Monday, March 18, 2013

Questions on Sources, Poll Tax, and Technology

Anonymous asks:
”I found someone on Ancestry[.com] that has my family back to the 1400s.  They don’t have any sources listed and they aren’t answering my messages.  I want to use this information but I have a feeling you are going to tell me I can’t.”

I am not going to tell you that you CAN’T use it but I will tell you that you SHOULDN’T.  Even if every single relationship in that person’s file was completely sourced, you still shouldn’t just copy into your file without some further investigation.

Whether it is sourced or not, start with the first relationship that you don’t have and then research it yourself to see if it pans out.  If the person has sources, you will have clues as to where to look but you still have to do the research yourself. 

If the information has been thoroughly researched and sourced you could add the information to your file using this researcher as your source.  This would be no different than using a compiled genealogy book.  If you want to use it as a source then you need to evaluate how valid you think the research is and document that. 

Dave asks:
“On a tax record, what does 1 poll mean?”

A poll tax is a tax that is placed on a person.  It had nothing to do with whether or not he owned property. Those that had to pay a poll tax were men between the ages of 21 and 50 [age varied a bit by jurisdiction]. Those that paid this poll tax would then be eligible to vote and to serve on a jury.  This was an easy way to keep poor people from participating in local affairs.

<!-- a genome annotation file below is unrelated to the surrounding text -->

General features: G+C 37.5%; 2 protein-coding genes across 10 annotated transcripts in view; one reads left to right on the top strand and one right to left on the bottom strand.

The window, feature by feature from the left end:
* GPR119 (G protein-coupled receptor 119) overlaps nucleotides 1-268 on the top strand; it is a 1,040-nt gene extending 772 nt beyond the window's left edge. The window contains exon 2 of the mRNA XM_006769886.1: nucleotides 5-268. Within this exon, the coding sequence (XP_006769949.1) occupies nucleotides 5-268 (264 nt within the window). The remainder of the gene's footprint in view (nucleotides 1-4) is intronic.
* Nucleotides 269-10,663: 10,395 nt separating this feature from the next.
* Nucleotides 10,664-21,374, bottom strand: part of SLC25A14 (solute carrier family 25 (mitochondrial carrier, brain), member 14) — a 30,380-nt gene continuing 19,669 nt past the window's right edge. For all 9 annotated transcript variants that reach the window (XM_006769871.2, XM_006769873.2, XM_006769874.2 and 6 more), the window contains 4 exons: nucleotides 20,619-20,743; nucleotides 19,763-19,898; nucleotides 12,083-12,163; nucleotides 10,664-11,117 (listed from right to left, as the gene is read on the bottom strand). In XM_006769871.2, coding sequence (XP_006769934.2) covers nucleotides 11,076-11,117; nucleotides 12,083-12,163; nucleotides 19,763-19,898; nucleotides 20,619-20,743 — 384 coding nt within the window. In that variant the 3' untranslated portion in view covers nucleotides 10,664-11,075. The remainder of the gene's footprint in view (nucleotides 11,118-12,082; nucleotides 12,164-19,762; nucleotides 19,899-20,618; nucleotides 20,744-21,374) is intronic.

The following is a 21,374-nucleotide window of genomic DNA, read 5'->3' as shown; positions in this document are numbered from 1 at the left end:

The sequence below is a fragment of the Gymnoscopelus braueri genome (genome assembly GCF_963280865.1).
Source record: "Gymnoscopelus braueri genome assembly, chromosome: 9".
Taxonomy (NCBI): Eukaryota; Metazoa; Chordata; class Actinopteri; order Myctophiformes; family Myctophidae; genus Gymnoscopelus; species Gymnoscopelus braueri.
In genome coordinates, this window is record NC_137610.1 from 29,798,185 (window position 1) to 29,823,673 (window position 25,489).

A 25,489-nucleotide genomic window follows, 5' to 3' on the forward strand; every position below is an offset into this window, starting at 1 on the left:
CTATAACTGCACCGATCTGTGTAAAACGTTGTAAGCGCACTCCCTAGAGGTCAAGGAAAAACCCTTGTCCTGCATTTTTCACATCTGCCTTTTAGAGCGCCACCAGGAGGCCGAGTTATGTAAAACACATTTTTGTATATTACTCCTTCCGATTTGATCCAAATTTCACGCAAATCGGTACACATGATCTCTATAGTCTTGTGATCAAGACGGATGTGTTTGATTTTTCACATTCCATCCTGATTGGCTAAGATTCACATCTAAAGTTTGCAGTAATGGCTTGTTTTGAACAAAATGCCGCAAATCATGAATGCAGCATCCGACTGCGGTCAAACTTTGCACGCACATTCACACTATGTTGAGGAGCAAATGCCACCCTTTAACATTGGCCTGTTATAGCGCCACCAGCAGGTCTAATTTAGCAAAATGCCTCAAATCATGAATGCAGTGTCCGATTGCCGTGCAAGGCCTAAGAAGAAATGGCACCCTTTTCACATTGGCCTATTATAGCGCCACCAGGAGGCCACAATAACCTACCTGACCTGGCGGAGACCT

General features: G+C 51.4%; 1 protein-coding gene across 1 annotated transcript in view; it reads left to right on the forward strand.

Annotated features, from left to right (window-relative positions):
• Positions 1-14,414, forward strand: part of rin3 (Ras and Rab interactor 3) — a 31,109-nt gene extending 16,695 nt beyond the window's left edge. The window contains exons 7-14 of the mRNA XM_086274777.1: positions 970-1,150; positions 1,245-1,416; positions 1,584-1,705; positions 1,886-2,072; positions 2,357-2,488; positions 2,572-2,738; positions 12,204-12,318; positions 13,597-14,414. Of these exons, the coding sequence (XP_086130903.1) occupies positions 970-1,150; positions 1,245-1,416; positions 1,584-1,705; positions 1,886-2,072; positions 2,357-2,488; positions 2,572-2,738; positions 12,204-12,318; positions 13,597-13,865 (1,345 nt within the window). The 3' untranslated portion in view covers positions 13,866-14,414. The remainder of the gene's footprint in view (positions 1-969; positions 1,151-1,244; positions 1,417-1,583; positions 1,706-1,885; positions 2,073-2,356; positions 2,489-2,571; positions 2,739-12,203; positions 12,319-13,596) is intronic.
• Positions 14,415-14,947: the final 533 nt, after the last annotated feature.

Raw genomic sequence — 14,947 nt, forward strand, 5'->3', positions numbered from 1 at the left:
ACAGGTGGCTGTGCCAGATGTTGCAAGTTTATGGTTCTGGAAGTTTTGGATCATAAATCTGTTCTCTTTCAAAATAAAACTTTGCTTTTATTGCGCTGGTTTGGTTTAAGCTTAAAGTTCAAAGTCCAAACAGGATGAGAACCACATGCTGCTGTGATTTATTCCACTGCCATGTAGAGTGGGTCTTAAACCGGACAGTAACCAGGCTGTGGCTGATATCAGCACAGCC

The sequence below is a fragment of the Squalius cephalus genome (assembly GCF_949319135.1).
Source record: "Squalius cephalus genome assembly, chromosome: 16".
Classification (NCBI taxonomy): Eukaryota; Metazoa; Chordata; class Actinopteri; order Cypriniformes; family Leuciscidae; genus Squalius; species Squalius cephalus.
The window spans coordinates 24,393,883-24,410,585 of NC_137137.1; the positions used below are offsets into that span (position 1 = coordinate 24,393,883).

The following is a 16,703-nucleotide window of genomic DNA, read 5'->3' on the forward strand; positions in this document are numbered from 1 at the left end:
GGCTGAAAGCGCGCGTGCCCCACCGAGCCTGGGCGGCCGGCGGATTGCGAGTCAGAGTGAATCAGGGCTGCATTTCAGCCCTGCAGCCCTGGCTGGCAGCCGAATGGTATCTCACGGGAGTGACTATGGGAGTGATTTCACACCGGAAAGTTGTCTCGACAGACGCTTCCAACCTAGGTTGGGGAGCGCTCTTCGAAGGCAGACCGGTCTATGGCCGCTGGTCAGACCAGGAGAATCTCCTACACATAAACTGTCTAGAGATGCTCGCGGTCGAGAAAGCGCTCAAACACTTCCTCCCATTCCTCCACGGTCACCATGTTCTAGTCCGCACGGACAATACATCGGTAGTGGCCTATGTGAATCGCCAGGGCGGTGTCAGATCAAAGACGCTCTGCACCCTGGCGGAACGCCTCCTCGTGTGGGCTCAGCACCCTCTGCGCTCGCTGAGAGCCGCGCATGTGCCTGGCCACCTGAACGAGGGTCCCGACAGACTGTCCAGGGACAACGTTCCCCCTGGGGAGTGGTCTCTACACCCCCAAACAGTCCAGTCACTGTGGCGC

Annice asks:
”Where is the best place to go to keep up to date with the technology aspect of Genealogy?  You mentioned that Thomas MacEntee is the expert but I can’t find anything on his website that tells me the things I want to know.”

You need to catch Thomas by reading the articles he writes for various magazines and in the webinars that he gives.  He has done several webinars for Legacy Family Tree Webinars and here is a list of articles that he has written.  I also recommend you join the Technology for Genealogy Facebook group.  Thomas, along with many other techies, post all kinds of great info here.  I just checked and there are over 1000 members and the group isn’t even that old.  If you have a specific question you can post it and it will get answered.

Copyright © 2013 Michele Simmons Lewis


  1. Tax lists (including poll taxes) may have had that purpose, but they are also great resources for genealogists. Depending on the jurisdiction, and the year, men could be required to pay tax from age 16 to age of death. Or 18 to 60. Or 21 to 50. Investigate the particular jurisdiction and the year, to find who was required to pay.
    On a tax record, "one poll" would have meant he was paying for himself. Sometimes you see "three polls". Probably paying for self and two sons over 16, or one son, and aged father.
    Sometimes you see "two polls" for a few years, and then "one poll", and another taxpayer of 17 or 20 of the same surname. Probably a son growing beyond the age where he must pay his own.
    These records can be invaluable.
    Often records in the same area at the same period treated African American people, very early, very differently, and taxed both men and women. And *these* poll taxes continued, in some places, into the 1960s/1970s. *This* is where the 'poll tax' got such a bad name....
    But, early, don't ignore these records.

  2. Hi..i have been trying to be creative with alternative sources for military records.destroyed in the 70s you might suggest? I am specifically looking for a DD214 from the 1945 era.Thanks!

  3. This is a great question and I think I will save it for a blog post :) I will post it on 20 March 2013 so stay turned!